The heart of Charles Spurgeon's theology summed up in ten points.
14 NOVEMBER 2015 · 21:45 CET
It was 160 years ago when the beloved prince of preachers Charles Spurgeon finished writing his own Catechism.
Basing it upon the Westminster Shorter Catechism (1648) and the London Baptist Confession of Faith (1689) as well as the 1693 Baptist Catechism, Spurgeon used his new Catechism for doctrinal instruction at his local church.
Spurgeon’s Catechism summarized the key teachings of the Christian faith and the famous pastor encouraged his flock to learn it off by memory. In total, it sported some eighty-two questions and answers. They deal with the non-negotiable elements of Evangelical doctrine and represent the marrow of what the English preacher taught.
Today, we’re going to condense the whole document into the following ten points:
1.- Man’s purpose
Spurgeon follows the lead of the Westminster Shorter Catechism by defining humankind’s purpose as that of glorifying God and enjoying Him forever. Humanity cannot find ultimate satisfaction in riches or pleasures but in living for the glory of God.
2.- The Bible is the Word of God
(Questions 2-3; 72-73)
Spurgeon knew that man’s chief end was to glorify God because he had learned so from Scripture. It is the Bible that teaches what we must know about God and what He demands of us. The Bible, therefore, is wrapped up with our faith and conduct. The Word is so important because it convicts and converts sinners instilling within them a passion for holiness and joy. This is why Spurgeon always stressed the need to draw near to the Bible with a reverent spirit, treasuring its teachings in our heart. Nothing can replace God’s holy Word.
Spurgeon’s God is the blessed Trinity. He is the God who has predetermined all things for His own glory and He carries out His sovereign plan via creation and providence. The difference between creation and providence is that whereas the former has to do with God’s initial creation of the cosmos from nothing, the latter hones in upon how the Lord continues to uphold all things according to the word of His power.
God’s masterwork is humanity. Sadly Adam –the first man created- sinned against the Covenant of Life and therefore brought all of his posterity into a state of condemnation. Every single human being is born enslaved to sin and is thus destined for both physical and spiritual death.
5.- The Redeemer
In spite of humanity’s fall, the Good News is that God –by His pure good pleasure- decided from eternity past to save some for eternal life. He made a Covenant to deliver them from their accursed state of sin and condemnation by means of a Redeemer. Who is this Redeemer? The Lord Jesus Christ! It is He who saves His people thanks to His death and resurrection by taking their sins upon Himself to appease the divine wrath. Since the wrath of God fell upon the Saviour, those who belong to Him are thus loosed from future damnation.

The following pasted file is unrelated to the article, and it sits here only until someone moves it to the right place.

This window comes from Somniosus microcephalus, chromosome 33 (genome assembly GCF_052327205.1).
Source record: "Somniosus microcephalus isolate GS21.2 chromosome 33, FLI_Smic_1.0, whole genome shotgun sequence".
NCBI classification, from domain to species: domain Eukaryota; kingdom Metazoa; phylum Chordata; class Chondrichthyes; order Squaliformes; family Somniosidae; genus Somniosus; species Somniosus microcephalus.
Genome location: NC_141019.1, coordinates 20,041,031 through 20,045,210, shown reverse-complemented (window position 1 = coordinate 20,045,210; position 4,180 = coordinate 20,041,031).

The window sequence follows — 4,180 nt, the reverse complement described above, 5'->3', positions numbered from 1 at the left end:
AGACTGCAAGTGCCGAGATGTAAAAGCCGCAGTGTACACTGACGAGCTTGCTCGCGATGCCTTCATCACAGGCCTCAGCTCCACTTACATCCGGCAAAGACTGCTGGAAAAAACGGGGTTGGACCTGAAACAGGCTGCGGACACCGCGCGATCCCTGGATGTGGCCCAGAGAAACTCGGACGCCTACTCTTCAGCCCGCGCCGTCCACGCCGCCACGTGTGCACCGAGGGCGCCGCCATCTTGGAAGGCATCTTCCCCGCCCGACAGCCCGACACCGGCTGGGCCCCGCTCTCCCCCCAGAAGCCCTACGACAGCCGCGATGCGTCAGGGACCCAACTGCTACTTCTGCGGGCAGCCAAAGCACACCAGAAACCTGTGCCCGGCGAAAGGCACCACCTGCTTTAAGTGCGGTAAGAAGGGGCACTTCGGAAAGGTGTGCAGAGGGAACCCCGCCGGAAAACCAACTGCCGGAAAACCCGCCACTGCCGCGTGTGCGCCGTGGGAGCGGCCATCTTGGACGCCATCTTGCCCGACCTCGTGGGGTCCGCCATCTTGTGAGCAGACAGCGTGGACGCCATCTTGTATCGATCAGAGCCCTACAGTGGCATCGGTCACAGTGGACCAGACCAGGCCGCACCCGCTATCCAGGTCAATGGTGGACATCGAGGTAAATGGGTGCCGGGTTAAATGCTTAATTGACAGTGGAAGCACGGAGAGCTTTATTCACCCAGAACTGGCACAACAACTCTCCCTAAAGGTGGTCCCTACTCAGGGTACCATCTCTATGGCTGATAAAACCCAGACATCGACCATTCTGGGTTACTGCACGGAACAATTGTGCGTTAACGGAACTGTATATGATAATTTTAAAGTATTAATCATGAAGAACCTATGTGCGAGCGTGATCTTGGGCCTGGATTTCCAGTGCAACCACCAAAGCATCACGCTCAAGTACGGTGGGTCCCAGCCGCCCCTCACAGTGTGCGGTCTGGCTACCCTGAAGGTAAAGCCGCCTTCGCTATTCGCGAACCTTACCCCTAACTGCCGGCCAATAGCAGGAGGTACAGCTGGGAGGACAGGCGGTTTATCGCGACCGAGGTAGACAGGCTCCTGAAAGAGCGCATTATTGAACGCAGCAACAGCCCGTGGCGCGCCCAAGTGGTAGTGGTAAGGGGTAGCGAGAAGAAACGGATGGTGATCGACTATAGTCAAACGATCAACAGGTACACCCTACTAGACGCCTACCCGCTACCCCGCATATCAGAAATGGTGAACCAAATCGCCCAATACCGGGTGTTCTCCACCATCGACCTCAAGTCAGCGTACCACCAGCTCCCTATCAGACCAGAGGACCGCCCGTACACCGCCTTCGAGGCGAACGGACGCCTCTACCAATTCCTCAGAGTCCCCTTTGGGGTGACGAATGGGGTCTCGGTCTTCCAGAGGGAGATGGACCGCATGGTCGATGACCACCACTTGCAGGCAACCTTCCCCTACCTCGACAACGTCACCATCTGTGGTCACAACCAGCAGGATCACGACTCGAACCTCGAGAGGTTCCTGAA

6.- The Spirit of God
(Questions 28-35; 69-71)
How, then, is the marvellous saving work of Emmanuel applied to believers? Answer: Through the ministry of the Holy Spirit. He applies the perfect righteousness of Christ to the elect via the gift of faith, which always produces repentance in the hearts of its recipients. This faith entails a host of spiritual benefits in the lives of believers: justification, adoption, sanctification, etc. Thanks to these sweet blessings, the child of God is guaranteed divine love, a cleansed conscience, the joy of the Spirit, grace beyond all measure and the assurance of his/ her eternal salvation. As one progresses in the Christian pilgrimage, the Spirit strengthens believers by means of the Word, baptism, the Lord’s Supper and prayer.
7.- The End Times
Spurgeon taught that the dying believer went directly into God’s presence even when their bodies remained in the tomb until the Final Resurrection. On that great Final Day, the believer will be reunited with his/ her body –which will be glorified- and so enjoy God forevermore throughout all eternity. Unbelievers, alas, will be cast into the torments of hell upon death and on the Final Judgment shall be condemned in body and soul throughout the ages alongside the devil and all his wicked angels.
8. The Law
The biggest part of Spurgeon’s Catechism takes up the theme of God’s moral Law as it is revealed in the Ten Commandments. This Law sought to teach love for God and neighbour above all other things. Nobody can keep the Law perfectly given the introduction of sin into the world; nevertheless, the bliss of the Gospel is that all our shortcomings are pardoned due to the precious blood of the Redeemer.
Baptism is a sign of the believer’s communion with Christ. Through baptism, Christians identify with their Saviour’s death, burial and resurrection. Spurgeon opposed infant baptism as he was convinced that it should only be administered to those who truly professed faith and repentance according to the Gospel call. He also defended baptism by immersion as opposed to baptism by aspersion.
10.- The Lord’s Supper
(Questions 74; 80-82)
As in the case of baptism, the Lord’s Supper is but a sign that edifies believers who should continually examine themselves before partaking of the bread and wine lest they eat and drink condemnation unto themselves. The believer should celebrate the Lord’s Supper until Christ returns when they will be filled with everlasting joy.